Most universities have a surplus store where you can occasionally snag stuff.

    But I have my best luck with used lab equipment sellers. Most of the time they are very friendly and helpful. And they are excited to see kids doing science I have even occasionally been able to borrow more expensive equipment short-term for a fancy-ish experiment. And they have all the little extras like pipettes, stir bars, parafilm, etc. If you happen to be in Northern California - here is my favorite: http://www.scientific-equipment.com/home

    One more thing. You can get a huge amount of reasonably pure chemicals from household stuff. You just have to know what stuff is made of. We recently did an experiment where silver was deposited out of silver nitrate solution onto the inside surface of clear glass ornaments. It took some fancy reagents, but the only thing I had to buy was silver nitrate (from a local high-end camera shop), The rest came from random things like, crystal drain opener (NaOH), splenda (sucrose), and Walgreens brand hand warmers (ammonium nitrate). Here is a list of chemicals you can get from readily available products: http://makezine.com/setting-up-a-home-science-lab3/ Note that some things are out of date - e.g., you can't buy ammonium nitrate fertilizer any more. But you can get it in certain brands of hand warmers. Just google around and you'll be amazed at what you can find.

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    My 7 year old DS loves Steve Spangler - the "Sick Science" kits, the videos, the books, etc. http://www.stevespanglerscience.com

    Some of the Steve Spangler kits are available in stores or on amazon.

    We have been through most of the other kits available, and just signed up for the Steve Spangler monthly science club kits. Hoping those are good!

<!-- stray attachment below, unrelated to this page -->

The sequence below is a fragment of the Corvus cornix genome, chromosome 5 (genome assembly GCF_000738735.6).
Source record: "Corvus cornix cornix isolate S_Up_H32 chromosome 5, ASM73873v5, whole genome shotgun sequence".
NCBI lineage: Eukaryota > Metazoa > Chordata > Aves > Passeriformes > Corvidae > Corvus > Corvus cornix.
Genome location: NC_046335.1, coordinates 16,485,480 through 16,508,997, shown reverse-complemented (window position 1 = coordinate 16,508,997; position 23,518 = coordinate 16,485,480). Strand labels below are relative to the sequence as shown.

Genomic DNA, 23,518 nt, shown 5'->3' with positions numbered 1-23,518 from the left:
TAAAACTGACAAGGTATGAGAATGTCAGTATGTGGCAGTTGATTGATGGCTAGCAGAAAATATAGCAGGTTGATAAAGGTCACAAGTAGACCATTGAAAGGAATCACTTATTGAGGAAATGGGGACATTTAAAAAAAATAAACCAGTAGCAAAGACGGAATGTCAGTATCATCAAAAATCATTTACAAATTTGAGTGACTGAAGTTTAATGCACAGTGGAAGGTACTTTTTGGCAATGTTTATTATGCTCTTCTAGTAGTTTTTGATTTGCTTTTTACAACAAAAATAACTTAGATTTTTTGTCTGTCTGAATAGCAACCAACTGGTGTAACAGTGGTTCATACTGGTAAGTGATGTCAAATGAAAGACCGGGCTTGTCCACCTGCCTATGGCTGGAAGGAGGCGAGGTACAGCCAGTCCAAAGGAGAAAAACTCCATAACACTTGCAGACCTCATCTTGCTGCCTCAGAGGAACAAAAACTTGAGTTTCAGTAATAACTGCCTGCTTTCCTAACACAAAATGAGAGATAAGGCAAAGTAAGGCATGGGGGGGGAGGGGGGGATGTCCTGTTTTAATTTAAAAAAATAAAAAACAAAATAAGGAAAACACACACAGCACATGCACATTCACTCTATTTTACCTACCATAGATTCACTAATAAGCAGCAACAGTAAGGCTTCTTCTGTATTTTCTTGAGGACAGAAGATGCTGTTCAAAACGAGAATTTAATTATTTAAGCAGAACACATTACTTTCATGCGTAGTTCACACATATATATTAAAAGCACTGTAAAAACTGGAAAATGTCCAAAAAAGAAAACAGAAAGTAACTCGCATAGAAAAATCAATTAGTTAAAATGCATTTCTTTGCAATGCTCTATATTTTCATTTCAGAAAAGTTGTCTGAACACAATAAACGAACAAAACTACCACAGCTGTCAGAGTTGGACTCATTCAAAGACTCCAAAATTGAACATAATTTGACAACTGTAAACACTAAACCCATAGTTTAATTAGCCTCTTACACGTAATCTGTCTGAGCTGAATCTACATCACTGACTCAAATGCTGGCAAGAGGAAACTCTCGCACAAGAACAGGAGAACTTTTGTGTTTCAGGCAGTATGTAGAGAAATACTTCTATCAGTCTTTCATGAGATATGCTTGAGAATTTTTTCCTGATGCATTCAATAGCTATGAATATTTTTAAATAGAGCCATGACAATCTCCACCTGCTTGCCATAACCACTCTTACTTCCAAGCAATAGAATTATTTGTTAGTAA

He is also a big fan of Home Training Tools.

    Also check out "little bits" if your son loves snap circuits.

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    Originally Posted by ultramarina
    I'm sad for him today because he had one of his periodic depressive episodes about school. frown He's so incredibly patient, as his observant teacher has pointed out. He is never a behavior problem. But so much of his day is...waiting. He is at gifted pull-out 5+ hrs/week and gets a lot of differentiated work, but it's still a lot of time just...sitting there not doing anything that does anything for him. It makes me want to buy him a thousand exciting things for home, like his little brain is kinda dying on the vine out there. (I won't! But I want to.)

    Sorry, rant over. Thank you for your help. His birthday is also soonish.

    UM
    Not exactly science kit related - but I have this feeling periodically - and while I know school is related, even at my DS's accelerated gifted, I have kind of given up thinking of school as a place of real learning for him. Oh he is learning, but not in the depth and subjects he craves. He waits too although it doesn't seem to bother him as much. Instead he uses it to think about what he wants to think about. So when I get these feelings it's usually about a brain growth spurt, a recognition that he needs something more. I disregarded it before I understood who he was at 2.5 and have sort of vowed to not do it again. So while I understand that the wallet is never bottomless, I separate in my own head what is holiday, birthday or intellectual. So we got him a bunch of stuff gift stuff, even some that ND kids probably wouldn't want but I also have some books in my amason cart that I plan to buy in January because i feel he needs to move a bit deeper in science reading - sometimes I reach too far, and he pushes back a bit. But I find it's especially necessary when he is not getting it in school. But I don't consider it a gift, more like clothing or food, or school!